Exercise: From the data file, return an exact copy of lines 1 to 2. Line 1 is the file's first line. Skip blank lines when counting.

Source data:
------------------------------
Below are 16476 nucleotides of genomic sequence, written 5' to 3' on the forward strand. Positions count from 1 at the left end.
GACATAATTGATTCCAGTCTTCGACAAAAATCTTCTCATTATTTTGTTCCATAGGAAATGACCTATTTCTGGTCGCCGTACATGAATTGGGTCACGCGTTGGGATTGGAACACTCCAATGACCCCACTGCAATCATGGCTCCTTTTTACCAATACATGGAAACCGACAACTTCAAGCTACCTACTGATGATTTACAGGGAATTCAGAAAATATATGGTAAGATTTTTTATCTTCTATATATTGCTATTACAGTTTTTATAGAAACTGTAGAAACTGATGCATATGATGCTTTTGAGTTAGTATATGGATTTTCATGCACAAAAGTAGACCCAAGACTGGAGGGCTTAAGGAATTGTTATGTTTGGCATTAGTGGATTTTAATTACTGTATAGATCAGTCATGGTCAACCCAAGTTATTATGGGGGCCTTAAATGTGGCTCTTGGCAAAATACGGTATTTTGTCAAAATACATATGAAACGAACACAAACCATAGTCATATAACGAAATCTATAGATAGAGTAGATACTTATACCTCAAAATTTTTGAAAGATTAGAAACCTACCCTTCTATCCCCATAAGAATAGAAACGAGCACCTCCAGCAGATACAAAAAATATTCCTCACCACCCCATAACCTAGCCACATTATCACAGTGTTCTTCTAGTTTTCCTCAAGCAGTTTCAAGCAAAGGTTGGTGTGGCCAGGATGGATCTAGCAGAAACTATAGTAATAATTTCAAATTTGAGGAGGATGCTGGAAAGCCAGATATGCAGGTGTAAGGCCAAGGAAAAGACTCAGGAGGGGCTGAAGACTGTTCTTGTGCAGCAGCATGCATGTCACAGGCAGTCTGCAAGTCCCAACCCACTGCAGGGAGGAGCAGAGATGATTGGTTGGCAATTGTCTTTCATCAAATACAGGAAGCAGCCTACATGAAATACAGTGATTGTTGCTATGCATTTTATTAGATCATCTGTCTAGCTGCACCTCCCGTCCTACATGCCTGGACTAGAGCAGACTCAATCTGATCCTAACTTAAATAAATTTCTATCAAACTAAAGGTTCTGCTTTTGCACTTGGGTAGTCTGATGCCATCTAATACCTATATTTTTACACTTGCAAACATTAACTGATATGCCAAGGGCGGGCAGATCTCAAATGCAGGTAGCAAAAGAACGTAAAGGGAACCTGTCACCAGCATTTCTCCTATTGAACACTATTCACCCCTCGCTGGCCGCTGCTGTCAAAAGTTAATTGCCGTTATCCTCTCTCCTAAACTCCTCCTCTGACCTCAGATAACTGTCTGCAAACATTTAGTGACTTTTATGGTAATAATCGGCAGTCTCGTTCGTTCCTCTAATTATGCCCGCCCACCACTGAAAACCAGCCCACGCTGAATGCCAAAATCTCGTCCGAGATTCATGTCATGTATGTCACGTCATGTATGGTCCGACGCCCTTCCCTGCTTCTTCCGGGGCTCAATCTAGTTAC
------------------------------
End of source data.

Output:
Below are 16476 nucleotides of genomic sequence, written 5' to 3' on the forward strand. Positions count from 1 at the left end.
GACATAATTGATTCCAGTCTTCGACAAAAATCTTCTCATTATTTTGTTCCATAGGAAATGACCTATTTCTGGTCGCCGTACATGAATTGGGTCACGCGTTGGGATTGGAACACTCCAATGACCCCACTGCAATCATGGCTCCTTTTTACCAATACATGGAAACCGACAACTTCAAGCTACCTACTGATGATTTACAGGGAATTCAGAAAATATATGGTAAGATTTTTTATCTTCTATATATTGCTATTACAGTTTTTATAGAAACTGTAGAAACTGATGCATATGATGCTTTTGAGTTAGTATATGGATTTTCATGCACAAAAGTAGACCCAAGACTGGAGGGCTTAAGGAATTGTTATGTTTGGCATTAGTGGATTTTAATTACTGTATAGATCAGTCATGGTCAACCCAAGTTATTATGGGGGCCTTAAATGTGGCTCTTGGCAAAATACGGTATTTTGTCAAAATACATATGAAACGAACACAAACCATAGTCATATAACGAAATCTATAGATAGAGTAGATACTTATACCTCAAAATTTTTGAAAGATTAGAAACCTACCCTTCTATCCCCATAAGAATAGAAACGAGCACCTCCAGCAGATACAAAAAATATTCCTCACCACCCCATAACCTAGCCACATTATCACAGTGTTCTTCTAGTTTTCCTCAAGCAGTTTCAAGCAAAGGTTGGTGTGGCCAGGATGGATCTAGCAGAAACTATAGTAATAATTTCAAATTTGAGGAGGATGCTGGAAAGCCAGATATGCAGGTGTAAGGCCAAGGAAAAGACTCAGGAGGGGCTGAAGACTGTTCTTGTGCAGCAGCATGCATGTCACAGGCAGTCTGCAAGTCCCAACCCACTGCAGGGAGGAGCAGAGATGATTGGTTGGCAATTGTCTTTCATCAAATACAGGAAGCAGCCTACATGAAATACAGTGATTGTTGCTATGCATTTTATTAGATCATCTGTCTAGCTGCACCTCCCGTCCTACATGCCTGGACTAGAGCAGACTCAATCTGATCCTAACTTAAATAAATTTCTATCAAACTAAAGGTTCTGCTTTTGCACTTGGGTAGTCTGATGCCATCTAATACCTATATTTTTACACTTGCAAACATTAACTGATATGCCAAGGGCGGGCAGATCTCAAATGCAGGTAGCAAAAGAACGTAAAGGGAACCTGTCACCAGCATTTCTCCTATTGAACACTATTCACCCCTCGCTGGCCGCTGCTGTCAAAAGTTAATTGCCGTTATCCTCTCTCCTAAACTCCTCCTCTGACCTCAGATAACTGTCTGCAAACATTTAGTGACTTTTATGGTAATAATCGGCAGTCTCGTTCGTTCCTCTAATTATGCCCGCCCACCACTGAAAACCAGCCCACGCTGAATGCCAAAATCTCGTCCGAGATTCATGTCATGTATGTCACGTCATGTATGGTCCGACGCCCTTCCCTGCTTCTTCCGGGGCTCAATCTAGTTAC